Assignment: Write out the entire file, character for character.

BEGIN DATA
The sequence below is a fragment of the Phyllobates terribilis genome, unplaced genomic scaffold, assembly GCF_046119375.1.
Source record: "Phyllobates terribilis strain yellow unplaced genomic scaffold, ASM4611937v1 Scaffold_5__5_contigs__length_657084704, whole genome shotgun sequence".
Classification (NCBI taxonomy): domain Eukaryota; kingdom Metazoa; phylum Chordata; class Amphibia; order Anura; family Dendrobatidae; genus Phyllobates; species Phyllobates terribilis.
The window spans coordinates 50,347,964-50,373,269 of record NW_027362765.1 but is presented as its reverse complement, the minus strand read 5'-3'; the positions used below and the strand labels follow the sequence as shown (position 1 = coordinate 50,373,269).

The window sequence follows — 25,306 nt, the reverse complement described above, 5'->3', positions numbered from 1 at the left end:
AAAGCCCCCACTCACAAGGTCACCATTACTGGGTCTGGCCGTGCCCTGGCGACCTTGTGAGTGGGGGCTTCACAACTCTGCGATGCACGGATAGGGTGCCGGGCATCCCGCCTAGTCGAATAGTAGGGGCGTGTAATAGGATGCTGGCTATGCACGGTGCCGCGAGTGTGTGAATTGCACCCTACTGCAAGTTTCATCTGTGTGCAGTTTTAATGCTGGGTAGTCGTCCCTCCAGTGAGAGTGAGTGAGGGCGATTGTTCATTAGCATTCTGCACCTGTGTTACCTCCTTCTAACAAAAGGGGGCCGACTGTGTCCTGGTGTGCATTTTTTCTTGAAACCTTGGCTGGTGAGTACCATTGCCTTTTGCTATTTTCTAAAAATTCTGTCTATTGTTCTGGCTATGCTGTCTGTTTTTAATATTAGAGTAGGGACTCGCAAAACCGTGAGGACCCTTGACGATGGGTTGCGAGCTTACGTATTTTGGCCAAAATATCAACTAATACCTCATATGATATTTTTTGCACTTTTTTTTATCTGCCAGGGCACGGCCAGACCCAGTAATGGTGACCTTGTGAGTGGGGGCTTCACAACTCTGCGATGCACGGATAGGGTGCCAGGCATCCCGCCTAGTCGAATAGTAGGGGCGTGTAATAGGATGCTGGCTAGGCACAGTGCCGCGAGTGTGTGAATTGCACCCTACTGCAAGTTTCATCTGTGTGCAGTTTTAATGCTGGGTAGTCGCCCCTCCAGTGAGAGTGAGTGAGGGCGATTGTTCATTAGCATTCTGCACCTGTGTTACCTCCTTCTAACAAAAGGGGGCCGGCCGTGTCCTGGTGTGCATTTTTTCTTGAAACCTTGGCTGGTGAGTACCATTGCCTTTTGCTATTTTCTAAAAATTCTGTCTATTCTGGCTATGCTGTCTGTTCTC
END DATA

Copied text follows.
The sequence below is a fragment of the Phyllobates terribilis genome, unplaced genomic scaffold, assembly GCF_046119375.1.
Source record: "Phyllobates terribilis strain yellow unplaced genomic scaffold, ASM4611937v1 Scaffold_5__5_contigs__length_657084704, whole genome shotgun sequence".
Classification (NCBI taxonomy): domain Eukaryota; kingdom Metazoa; phylum Chordata; class Amphibia; order Anura; family Dendrobatidae; genus Phyllobates; species Phyllobates terribilis.
The window spans coordinates 50,347,964-50,373,269 of record NW_027362765.1 but is presented as its reverse complement, the minus strand read 5'-3'; the positions used below and the strand labels follow the sequence as shown (position 1 = coordinate 50,373,269).

The window sequence follows — 25,306 nt, the reverse complement described above, 5'->3', positions numbered from 1 at the left end:
AAAGCCCCCACTCACAAGGTCACCATTACTGGGTCTGGCCGTGCCCTGGCGACCTTGTGAGTGGGGGCTTCACAACTCTGCGATGCACGGATAGGGTGCCGGGCATCCCGCCTAGTCGAATAGTAGGGGCGTGTAATAGGATGCTGGCTATGCACGGTGCCGCGAGTGTGTGAATTGCACCCTACTGCAAGTTTCATCTGTGTGCAGTTTTAATGCTGGGTAGTCGTCCCTCCAGTGAGAGTGAGTGAGGGCGATTGTTCATTAGCATTCTGCACCTGTGTTACCTCCTTCTAACAAAAGGGGGCCGACTGTGTCCTGGTGTGCATTTTTTCTTGAAACCTTGGCTGGTGAGTACCATTGCCTTTTGCTATTTTCTAAAAATTCTGTCTATTGTTCTGGCTATGCTGTCTGTTTTTAATATTAGAGTAGGGACTCGCAAAACCGTGAGGACCCTTGACGATGGGTTGCGAGCTTACGTATTTTGGCCAAAATATCAACTAATACCTCATATGATATTTTTTGCACTTTTTTTTATCTGCCAGGGCACGGCCAGACCCAGTAATGGTGACCTTGTGAGTGGGGGCTTCACAACTCTGCGATGCACGGATAGGGTGCCAGGCATCCCGCCTAGTCGAATAGTAGGGGCGTGTAATAGGATGCTGGCTAGGCACAGTGCCGCGAGTGTGTGAATTGCACCCTACTGCAAGTTTCATCTGTGTGCAGTTTTAATGCTGGGTAGTCGCCCCTCCAGTGAGAGTGAGTGAGGGCGATTGTTCATTAGCATTCTGCACCTGTGTTACCTCCTTCTAACAAAAGGGGGCCGGCCGTGTCCTGGTGTGCATTTTTTCTTGAAACCTTGGCTGGTGAGTACCATTGCCTTTTGCTATTTTCTAAAAATTCTGTCTATTCTGGCTATGCTGTCTGTTCTC